Pharmacoepidemiology is the study of the uses and effects of drugs in well defined populations.[1][2]

To accomplish this study, pharmacoepidemiology borrows from both pharmacology and epidemiology. Thus, pharmacoepidemiology is the bridge between both pharmacology and epidemiology. Pharmacology is the study of the effect of drugs and clinical pharmacology is the study of effect of drugs on clinical humans. Part of the task of clinical pharmacology is to provide a risk benefit assessment by effects of drugs in patients:

  • doing the studies needed to provide an estimate of the probability of beneficial effects on populations,
  • or assessing the probability of adverse effects on populations.

Other parameters relating to drug use may benefit epidemiological methodology. Pharmacoepidemiology then can also be defined as the transparent application of epidemiological methods through pharmacological treatment of conditions to better understand the conditions to be treated.

Epidemiology is the study of the distribution and determinants of diseases and other health states in populations. Epidemiological studies can be divided into two main types:

  1. Descriptive epidemiology describes disease and/or exposure and may consist of calculating rates, e.g., incidence and prevalence. Such descriptive studies do not at this time use health control groups and can only generate hypotheses,but not test them. Studies of drug use would generally fall under descriptive studies.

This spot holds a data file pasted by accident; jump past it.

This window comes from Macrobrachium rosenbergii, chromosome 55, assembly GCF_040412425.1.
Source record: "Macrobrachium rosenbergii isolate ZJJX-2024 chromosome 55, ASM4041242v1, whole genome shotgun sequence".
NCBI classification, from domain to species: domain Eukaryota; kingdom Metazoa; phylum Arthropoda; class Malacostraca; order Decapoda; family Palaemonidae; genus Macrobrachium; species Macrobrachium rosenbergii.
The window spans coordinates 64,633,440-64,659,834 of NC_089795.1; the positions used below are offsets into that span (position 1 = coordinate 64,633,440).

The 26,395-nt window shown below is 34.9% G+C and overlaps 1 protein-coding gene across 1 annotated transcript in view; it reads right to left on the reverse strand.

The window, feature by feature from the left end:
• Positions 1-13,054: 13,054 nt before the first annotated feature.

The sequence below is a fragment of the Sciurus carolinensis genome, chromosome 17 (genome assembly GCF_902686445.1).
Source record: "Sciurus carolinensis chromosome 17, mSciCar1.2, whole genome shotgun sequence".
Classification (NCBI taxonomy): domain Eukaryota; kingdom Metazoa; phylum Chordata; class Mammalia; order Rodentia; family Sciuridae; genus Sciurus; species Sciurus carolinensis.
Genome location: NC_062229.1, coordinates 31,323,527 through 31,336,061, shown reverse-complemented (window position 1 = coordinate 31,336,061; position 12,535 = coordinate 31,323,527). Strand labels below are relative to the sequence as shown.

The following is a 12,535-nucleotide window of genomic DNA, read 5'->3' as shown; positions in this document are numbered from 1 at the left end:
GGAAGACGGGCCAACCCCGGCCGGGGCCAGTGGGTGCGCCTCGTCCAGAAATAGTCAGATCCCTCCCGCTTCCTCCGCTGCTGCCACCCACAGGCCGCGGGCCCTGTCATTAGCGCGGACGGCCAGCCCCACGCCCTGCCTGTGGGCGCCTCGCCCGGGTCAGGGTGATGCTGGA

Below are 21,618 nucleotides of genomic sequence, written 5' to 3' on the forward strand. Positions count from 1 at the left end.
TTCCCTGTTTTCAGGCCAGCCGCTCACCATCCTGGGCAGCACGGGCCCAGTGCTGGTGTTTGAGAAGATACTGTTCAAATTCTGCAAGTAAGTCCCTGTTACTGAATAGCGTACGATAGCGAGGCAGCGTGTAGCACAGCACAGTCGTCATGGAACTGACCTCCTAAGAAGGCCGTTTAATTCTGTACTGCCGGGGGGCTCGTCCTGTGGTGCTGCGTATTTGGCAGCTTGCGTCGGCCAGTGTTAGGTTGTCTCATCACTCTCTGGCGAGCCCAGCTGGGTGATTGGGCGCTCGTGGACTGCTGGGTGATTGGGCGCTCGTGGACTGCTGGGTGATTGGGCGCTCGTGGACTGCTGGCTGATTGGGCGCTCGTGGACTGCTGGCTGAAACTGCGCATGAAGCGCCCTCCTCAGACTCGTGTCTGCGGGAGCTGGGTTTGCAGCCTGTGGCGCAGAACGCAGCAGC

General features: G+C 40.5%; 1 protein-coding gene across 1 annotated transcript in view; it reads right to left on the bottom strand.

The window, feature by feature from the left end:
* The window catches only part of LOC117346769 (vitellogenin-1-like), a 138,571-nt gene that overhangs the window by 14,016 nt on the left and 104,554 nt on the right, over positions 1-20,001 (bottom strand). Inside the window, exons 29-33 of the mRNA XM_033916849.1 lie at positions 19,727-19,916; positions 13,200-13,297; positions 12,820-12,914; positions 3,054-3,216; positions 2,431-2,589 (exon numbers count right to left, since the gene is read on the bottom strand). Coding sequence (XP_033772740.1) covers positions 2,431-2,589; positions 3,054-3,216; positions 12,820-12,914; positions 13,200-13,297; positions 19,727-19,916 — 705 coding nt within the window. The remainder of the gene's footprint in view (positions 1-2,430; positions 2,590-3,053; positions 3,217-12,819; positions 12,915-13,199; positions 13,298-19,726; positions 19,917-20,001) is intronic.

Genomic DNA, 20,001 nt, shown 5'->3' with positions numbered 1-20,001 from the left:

2. Analytic epidemiology includes two types of studies: observational studies, such as case-control and cohort studies, and experimental studies which include clinical trials or randomized clinical trials. The analytic studies compare an exposed group with a control group and usually designed as hypothesis testing by studies.

Pharmacoepidemiology benefits from the methodology developed in general epidemiology and may further develop them for applications of methodology unique to needs of pharmacoepidemiology. There are also some areas that are altogether unique to pharmacoepidemiology, e.g., pharmacovigilance. Pharmacovigilance is a type of continual monitoring of unwanted effects and other safety-related aspects of drugs that are already placed in current growing integrating markets. In practice, pharmacovigilance refers almost exclusively to spontaneous reporting systems which allow health care professionals and others to report adverse drug reactions to the central agency. The central agency combines reports from many sources to produce a more informative profile for drug products than could be done based on reports from fewer health care professionals.

See also

  1. ^ Strom, Brian (2006). Textbook of Pharmacoepidemiology. West Sussex, England: John Wiley and Sons. p. 3. ISBN 978-0-470-02925-1. 
  2. ^ Porta M, editor. Greenland S, Hernán M, dos Santos Silva I, Last JM, associate editors (2014). "A dictionary of epidemiology", 6th. edition. New York: Oxford University Press. [1] ISBN 9780199976737

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